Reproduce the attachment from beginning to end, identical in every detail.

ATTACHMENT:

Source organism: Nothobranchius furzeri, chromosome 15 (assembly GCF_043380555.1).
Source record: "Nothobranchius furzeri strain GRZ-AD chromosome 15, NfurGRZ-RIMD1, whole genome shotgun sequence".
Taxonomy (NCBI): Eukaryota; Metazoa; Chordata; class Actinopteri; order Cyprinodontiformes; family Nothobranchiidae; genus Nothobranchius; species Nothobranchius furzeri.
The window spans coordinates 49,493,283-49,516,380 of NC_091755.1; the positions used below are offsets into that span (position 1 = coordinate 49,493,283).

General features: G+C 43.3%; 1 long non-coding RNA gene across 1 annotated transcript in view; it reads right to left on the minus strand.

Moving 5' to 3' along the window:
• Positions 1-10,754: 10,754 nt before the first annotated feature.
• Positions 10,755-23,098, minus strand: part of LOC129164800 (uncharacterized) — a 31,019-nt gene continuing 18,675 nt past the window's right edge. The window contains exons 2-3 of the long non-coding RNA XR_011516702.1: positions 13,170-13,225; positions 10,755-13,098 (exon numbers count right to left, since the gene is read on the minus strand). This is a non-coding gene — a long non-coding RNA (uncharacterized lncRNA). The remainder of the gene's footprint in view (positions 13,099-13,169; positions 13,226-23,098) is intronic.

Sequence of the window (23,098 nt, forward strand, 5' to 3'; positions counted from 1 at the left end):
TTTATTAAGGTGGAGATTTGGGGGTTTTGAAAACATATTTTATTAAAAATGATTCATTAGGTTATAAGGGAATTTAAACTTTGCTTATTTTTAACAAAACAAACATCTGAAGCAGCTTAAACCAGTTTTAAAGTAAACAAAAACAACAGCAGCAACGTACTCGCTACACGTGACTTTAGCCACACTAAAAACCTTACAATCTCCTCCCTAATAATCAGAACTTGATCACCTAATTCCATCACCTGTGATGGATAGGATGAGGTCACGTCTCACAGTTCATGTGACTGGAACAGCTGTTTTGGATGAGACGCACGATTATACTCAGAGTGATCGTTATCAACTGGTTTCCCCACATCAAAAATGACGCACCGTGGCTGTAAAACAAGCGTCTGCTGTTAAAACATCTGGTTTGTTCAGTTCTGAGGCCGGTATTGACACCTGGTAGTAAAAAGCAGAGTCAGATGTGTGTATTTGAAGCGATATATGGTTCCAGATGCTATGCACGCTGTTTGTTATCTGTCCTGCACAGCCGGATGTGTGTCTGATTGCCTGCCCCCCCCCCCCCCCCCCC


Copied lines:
Source organism: Nothobranchius furzeri, chromosome 15 (assembly GCF_043380555.1).
Source record: "Nothobranchius furzeri strain GRZ-AD chromosome 15, NfurGRZ-RIMD1, whole genome shotgun sequence".
Taxonomy (NCBI): Eukaryota; Metazoa; Chordata; class Actinopteri; order Cyprinodontiformes; family Nothobranchiidae; genus Nothobranchius; species Nothobranchius furzeri.
The window spans coordinates 49,493,283-49,516,380 of NC_091755.1; the positions used below are offsets into that span (position 1 = coordinate 49,493,283).

General features: G+C 43.3%; 1 long non-coding RNA gene across 1 annotated transcript in view; it reads right to left on the minus strand.

Moving 5' to 3' along the window:
• Positions 1-10,754: 10,754 nt before the first annotated feature.
• Positions 10,755-23,098, minus strand: part of LOC129164800 (uncharacterized) — a 31,019-nt gene continuing 18,675 nt past the window's right edge. The window contains exons 2-3 of the long non-coding RNA XR_011516702.1: positions 13,170-13,225; positions 10,755-13,098 (exon numbers count right to left, since the gene is read on the minus strand). This is a non-coding gene — a long non-coding RNA (uncharacterized lncRNA). The remainder of the gene's footprint in view (positions 13,099-13,169; positions 13,226-23,098) is intronic.

Sequence of the window (23,098 nt, forward strand, 5' to 3'; positions counted from 1 at the left end):
TTTATTAAGGTGGAGATTTGGGGGTTTTGAAAACATATTTTATTAAAAATGATTCATTAGGTTATAAGGGAATTTAAACTTTGCTTATTTTTAACAAAACAAACATCTGAAGCAGCTTAAACCAGTTTTAAAGTAAACAAAAACAACAGCAGCAACGTACTCGCTACACGTGACTTTAGCCACACTAAAAACCTTACAATCTCCTCCCTAATAATCAGAACTTGATCACCTAATTCCATCACCTGTGATGGATAGGATGAGGTCACGTCTCACAGTTCATGTGACTGGAACAGCTGTTTTGGATGAGACGCACGATTATACTCAGAGTGATCGTTATCAACTGGTTTCCCCACATCAAAAATGACGCACCGTGGCTGTAAAACAAGCGTCTGCTGTTAAAACATCTGGTTTGTTCAGTTCTGAGGCCGGTATTGACACCTGGTAGTAAAAAGCAGAGTCAGATGTGTGTATTTGAAGCGATATATGGTTCCAGATGCTATGCACGCTGTTTGTTATCTGTCCTGCACAGCCGGATGTGTGTCTGATTGCCTGCCCCCCCCCCCCCCCCCCC